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StarTropics 2: Zoda's Revenge

System: NES
Release Year: 1994
Publisher: Nintendo
Developer: Nintendo
Players: 1


(This story comes from the instruction manual)

The mystery of the cipher

Not long ago, high school student and part-time adventurer Mike Jones jour- neyed to the South Seas and single-handedly put an end to the schemes of an evil alien named Zoda. He also managed to save his uncle, the famous archae- ologist Dr. Steve Jones, and seven space children from Zoda's clutches.

Mike has now returned to his home is Seattle where Dr. Jones is attempting to decipher a strange inscription that he found on the side of the space children's escape pod. The cipher was written by Hirocon, the leader of the planet Argonia. When Zoda's forces attacked Argonia, Hirocon sent the children away so that they could escape from the wrath of this powerful villain. If Dr. Jones can decipher the inscription, it may clue Mike in on how he can destroy the evil aliens once and for all.

Dr. Jones believes that the answer to the puzzle lies somewhere in The Oxford Wonder World, a book that he received some time ago from a very wise old man. It includes stories of cavemen, Cleopatra, Leonardo da Vinci and many other people of the past. If Dr. Jones can uncover the mystery of the inscription, he might be able to find a connection between the stories in the book and the plight of the Argonians.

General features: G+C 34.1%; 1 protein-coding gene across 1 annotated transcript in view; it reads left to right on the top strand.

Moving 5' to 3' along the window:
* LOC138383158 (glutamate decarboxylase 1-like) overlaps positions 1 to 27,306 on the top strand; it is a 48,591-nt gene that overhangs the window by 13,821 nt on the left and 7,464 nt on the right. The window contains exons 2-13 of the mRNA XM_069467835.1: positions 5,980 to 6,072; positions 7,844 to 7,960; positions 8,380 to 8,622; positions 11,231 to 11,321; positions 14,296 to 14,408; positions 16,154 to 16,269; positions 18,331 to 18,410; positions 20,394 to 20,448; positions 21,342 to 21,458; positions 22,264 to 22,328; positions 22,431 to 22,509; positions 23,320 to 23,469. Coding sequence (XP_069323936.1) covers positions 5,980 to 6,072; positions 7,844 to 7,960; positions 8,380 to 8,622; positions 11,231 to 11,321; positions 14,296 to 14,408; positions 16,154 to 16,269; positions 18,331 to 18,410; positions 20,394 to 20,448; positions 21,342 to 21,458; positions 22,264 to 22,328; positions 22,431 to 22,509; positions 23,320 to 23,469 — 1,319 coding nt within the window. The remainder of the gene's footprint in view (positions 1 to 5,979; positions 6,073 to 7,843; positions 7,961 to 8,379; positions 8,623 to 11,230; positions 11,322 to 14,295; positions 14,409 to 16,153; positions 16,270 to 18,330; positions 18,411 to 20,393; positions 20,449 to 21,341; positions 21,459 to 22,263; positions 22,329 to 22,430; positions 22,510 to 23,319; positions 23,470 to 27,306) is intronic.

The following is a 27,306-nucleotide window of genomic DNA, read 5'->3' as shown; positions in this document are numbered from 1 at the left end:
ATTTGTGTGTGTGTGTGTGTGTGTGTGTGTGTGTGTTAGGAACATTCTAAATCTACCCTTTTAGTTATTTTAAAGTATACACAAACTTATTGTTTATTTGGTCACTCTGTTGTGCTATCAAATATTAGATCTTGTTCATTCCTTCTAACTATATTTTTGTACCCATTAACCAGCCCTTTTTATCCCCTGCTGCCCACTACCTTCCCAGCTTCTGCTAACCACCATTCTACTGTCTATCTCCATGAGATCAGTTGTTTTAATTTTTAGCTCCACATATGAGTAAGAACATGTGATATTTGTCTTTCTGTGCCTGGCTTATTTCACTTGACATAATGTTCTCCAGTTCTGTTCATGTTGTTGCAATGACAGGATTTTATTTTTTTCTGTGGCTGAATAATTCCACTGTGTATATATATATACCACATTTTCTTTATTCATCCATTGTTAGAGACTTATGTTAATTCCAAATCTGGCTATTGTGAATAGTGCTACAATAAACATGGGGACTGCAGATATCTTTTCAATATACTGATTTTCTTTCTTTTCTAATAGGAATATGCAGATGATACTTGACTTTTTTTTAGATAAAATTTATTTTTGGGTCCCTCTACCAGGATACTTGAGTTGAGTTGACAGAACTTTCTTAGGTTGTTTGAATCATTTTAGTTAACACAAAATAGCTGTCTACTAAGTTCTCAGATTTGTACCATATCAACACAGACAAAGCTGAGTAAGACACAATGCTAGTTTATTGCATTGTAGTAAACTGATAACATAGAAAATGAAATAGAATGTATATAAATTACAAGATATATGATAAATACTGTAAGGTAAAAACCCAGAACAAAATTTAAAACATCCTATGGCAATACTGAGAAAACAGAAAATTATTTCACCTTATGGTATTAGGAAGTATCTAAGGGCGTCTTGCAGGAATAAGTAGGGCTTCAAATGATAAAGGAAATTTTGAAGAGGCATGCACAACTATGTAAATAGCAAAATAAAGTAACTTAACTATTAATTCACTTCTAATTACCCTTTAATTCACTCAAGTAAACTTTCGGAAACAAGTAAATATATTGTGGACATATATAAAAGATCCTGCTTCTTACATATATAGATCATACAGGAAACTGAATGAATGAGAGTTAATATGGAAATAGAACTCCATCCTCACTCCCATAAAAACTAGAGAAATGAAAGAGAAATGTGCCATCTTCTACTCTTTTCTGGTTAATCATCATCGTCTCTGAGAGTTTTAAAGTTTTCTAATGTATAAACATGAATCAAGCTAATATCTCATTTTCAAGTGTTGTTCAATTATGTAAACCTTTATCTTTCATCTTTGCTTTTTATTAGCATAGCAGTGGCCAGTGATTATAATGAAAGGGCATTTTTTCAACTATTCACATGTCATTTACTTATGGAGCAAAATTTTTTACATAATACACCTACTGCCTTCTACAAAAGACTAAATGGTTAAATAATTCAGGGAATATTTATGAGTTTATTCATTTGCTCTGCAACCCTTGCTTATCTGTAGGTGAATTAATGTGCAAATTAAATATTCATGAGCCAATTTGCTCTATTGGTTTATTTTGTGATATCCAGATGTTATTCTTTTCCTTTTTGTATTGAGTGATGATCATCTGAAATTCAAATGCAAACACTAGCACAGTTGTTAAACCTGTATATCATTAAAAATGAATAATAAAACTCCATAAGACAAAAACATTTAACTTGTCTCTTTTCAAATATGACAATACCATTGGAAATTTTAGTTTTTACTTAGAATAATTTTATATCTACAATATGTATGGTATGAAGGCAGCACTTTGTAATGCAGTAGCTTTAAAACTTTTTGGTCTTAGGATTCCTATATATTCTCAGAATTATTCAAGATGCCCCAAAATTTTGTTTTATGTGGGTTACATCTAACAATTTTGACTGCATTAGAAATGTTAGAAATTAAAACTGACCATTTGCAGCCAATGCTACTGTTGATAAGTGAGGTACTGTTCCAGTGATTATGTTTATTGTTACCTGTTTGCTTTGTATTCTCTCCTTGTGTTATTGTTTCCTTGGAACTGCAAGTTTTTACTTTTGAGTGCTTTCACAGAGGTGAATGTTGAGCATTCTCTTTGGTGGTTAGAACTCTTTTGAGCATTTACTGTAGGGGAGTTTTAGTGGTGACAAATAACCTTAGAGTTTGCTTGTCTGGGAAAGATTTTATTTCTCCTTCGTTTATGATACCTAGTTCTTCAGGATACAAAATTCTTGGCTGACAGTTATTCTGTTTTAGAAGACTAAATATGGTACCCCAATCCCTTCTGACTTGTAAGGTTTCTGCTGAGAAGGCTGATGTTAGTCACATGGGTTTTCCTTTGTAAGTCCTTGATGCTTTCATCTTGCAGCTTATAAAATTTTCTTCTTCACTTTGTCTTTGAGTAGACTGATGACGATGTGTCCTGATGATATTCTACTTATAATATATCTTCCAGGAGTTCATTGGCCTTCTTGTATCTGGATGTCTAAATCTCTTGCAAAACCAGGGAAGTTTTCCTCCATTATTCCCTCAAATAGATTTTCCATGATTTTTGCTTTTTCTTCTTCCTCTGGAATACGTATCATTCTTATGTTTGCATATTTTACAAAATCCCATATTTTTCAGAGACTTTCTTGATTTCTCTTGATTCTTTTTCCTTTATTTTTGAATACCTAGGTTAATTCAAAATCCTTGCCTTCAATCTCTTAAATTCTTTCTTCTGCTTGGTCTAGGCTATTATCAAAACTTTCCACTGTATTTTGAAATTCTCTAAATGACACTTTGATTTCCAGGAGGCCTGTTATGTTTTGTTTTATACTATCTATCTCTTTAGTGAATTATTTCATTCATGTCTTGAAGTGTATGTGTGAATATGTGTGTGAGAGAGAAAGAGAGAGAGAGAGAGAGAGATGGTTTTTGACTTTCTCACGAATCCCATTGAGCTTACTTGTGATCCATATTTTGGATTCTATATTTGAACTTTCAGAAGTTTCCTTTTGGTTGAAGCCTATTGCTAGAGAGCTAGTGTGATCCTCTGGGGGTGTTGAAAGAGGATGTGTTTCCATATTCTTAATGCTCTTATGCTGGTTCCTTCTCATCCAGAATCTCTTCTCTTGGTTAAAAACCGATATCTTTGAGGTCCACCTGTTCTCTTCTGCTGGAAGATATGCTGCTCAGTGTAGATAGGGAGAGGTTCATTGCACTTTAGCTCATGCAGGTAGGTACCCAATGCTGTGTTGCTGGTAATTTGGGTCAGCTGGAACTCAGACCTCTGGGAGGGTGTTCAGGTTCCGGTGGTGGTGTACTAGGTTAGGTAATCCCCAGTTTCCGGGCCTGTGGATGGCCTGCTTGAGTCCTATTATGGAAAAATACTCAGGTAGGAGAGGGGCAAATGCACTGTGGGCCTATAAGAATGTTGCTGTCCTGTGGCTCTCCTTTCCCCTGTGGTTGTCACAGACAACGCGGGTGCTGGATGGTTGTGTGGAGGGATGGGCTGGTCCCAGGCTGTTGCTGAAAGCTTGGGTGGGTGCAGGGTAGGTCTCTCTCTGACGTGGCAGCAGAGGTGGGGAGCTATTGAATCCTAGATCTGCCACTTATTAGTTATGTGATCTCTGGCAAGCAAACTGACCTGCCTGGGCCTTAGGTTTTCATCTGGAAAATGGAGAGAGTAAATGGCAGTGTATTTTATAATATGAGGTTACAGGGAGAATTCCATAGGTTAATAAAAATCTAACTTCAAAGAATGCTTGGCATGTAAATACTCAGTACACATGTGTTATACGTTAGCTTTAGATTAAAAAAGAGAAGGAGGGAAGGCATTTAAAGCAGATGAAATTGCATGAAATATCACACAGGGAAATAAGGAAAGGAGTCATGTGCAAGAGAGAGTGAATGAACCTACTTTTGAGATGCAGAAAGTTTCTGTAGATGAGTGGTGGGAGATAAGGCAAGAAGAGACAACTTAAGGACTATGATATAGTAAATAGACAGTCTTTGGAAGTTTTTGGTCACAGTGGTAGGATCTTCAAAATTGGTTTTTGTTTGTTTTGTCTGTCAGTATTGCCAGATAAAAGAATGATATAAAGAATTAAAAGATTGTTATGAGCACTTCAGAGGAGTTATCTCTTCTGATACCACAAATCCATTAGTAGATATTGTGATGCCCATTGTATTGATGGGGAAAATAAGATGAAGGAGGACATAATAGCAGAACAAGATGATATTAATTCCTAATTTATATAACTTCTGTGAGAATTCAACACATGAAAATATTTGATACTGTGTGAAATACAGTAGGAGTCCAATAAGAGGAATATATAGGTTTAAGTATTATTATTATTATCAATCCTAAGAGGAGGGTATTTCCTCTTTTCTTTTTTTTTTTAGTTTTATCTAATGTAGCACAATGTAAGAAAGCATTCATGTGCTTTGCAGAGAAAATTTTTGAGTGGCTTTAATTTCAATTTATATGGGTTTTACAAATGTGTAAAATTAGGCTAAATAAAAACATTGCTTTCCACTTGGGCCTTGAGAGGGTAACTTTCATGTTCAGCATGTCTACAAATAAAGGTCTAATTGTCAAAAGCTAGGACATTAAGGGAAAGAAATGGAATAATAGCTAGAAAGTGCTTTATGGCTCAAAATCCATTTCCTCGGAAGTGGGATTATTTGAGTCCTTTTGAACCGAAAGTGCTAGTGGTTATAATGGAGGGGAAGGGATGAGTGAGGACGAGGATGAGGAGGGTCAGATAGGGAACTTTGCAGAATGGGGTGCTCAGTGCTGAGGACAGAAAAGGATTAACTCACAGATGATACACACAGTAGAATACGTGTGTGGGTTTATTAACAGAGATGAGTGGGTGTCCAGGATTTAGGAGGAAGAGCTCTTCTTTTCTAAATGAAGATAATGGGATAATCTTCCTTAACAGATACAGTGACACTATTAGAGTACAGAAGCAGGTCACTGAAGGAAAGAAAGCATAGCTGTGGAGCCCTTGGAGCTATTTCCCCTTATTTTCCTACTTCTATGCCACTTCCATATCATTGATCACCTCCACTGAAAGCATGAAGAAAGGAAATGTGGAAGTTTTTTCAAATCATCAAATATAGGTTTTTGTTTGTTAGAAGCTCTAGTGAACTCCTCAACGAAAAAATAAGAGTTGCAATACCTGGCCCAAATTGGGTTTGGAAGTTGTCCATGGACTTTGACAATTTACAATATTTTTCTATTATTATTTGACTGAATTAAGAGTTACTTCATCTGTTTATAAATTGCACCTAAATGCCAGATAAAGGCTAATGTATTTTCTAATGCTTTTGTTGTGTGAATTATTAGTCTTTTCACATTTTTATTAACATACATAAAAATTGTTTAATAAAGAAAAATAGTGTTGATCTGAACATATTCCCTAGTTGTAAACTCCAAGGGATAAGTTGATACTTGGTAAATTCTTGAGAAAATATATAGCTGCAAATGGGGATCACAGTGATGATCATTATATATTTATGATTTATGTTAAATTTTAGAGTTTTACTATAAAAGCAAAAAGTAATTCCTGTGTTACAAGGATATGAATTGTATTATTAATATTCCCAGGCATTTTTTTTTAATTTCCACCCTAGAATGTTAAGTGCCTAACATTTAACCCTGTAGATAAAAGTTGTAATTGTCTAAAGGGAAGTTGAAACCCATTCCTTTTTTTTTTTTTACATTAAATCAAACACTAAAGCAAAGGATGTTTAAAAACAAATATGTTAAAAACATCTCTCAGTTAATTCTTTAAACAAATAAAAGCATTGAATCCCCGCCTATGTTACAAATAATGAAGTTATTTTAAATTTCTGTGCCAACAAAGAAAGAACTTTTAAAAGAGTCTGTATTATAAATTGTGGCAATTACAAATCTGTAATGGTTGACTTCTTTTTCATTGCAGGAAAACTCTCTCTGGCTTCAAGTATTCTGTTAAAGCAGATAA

One of the very last NES games, and a pretty good one too. It's unfortunate that StarTropics didn't get more publicity, it could have had great sequels along with Nintendo's other series. The graphics in this game are great, top of the line for the NES. The character close-ups are detailed, the map screens are colorful, and the dungeons are more pleasing to look at than those in the first StarTropics game. The game has a decent musical score, just like the first one. There aren't many sound effects, but those that are there work well. My only major gripe is with the control. Unlike the first StarTropics game, or Legend of Zelda, the game that this series mirrors, Mike has freedom of motion. This is difficult in a 3/4 view game, and often times Mike ends up out of line with enemy characters (who can only move in straight lines), so they are hard to hit, but easy to get hit by. However, it also makes it easier to evade attacks or jump over holes. Those who are familiar with the first StarTropics will have a hard time getting used to the control in this one.